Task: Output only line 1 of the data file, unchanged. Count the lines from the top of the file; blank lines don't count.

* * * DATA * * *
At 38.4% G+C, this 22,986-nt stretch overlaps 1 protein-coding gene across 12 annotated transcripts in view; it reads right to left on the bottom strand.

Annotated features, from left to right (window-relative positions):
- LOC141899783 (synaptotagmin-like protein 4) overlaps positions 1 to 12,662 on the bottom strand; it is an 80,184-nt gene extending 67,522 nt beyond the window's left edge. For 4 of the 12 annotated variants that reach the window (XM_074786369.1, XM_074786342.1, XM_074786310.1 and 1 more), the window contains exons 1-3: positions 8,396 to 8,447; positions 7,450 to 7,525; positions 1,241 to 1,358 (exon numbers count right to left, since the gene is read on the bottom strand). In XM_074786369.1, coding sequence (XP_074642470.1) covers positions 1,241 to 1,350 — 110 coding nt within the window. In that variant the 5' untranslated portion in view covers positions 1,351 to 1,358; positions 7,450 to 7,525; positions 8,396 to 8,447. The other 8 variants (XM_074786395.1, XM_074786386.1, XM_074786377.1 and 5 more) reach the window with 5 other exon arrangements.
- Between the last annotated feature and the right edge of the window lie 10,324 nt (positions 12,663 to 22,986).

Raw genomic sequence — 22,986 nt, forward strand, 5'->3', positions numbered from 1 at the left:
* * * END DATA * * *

At 38.4% G+C, this 22,986-nt stretch overlaps 1 protein-coding gene across 12 annotated transcripts in view; it reads right to left on the bottom strand.